Internships: The Best Ways to Sell Yourself

By Gina Kim
MS Journalism ’16
BU College of Communication

Just about a month into the second semester means quite a few things for COM graduate students across the board. It means really getting into the thick of things, having turned in a handful of assignments (or maybe just one or two thanks to the record-breaking snowfall the past month), stressing out over how much more difficult the workload is than the fall, and most importantly, summer plans.

COM students don’t get to have the luxury to bask in the summer sun, to take time off and do nothing at all. If anything, we’re trying to do even more work than the regular school year.

Internships—that dreaded word has become one of the hottest topics to discuss in between classes, in passing during winter break, or something to congratulate each other on. Internship decision season is finally upon us and we are reminded of a year ago, when we scurried around having anxiety attacks over graduate school admissions.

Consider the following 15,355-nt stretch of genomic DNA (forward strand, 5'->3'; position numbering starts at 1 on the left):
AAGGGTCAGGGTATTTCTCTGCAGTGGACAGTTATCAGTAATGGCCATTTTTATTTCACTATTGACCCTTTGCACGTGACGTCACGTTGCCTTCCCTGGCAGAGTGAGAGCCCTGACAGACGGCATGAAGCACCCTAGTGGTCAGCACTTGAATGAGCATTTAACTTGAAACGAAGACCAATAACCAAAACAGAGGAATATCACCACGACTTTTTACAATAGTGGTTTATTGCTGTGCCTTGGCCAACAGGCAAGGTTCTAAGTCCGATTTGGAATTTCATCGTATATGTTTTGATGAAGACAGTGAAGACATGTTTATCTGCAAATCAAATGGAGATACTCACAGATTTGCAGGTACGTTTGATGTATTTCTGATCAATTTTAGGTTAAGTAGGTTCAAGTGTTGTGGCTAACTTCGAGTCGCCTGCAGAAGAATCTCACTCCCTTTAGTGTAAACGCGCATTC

Along with the courses that COM teaches us, another important part is this process of securing an internship—hunting for the right ones that fit your next career move, perfecting resumes and convincing your prospective employers why you’re right for the job.

In the midst of all the stresses and worries for the amount of work that is piling in front of me every day, I remind myself how lucky I am to have the opportunities to do assignments that’ll equip me for the summer job. I was lucky enough to find an internship at The Courier Journal-Louisville that I found through the COM Newsletter last semester.

After receiving my first and only acceptance, I realized that the semester’s workload is only going to help me. My future employers informed me how impressed they were with my academic resume and most importantly, my experiences last semester with multimedia.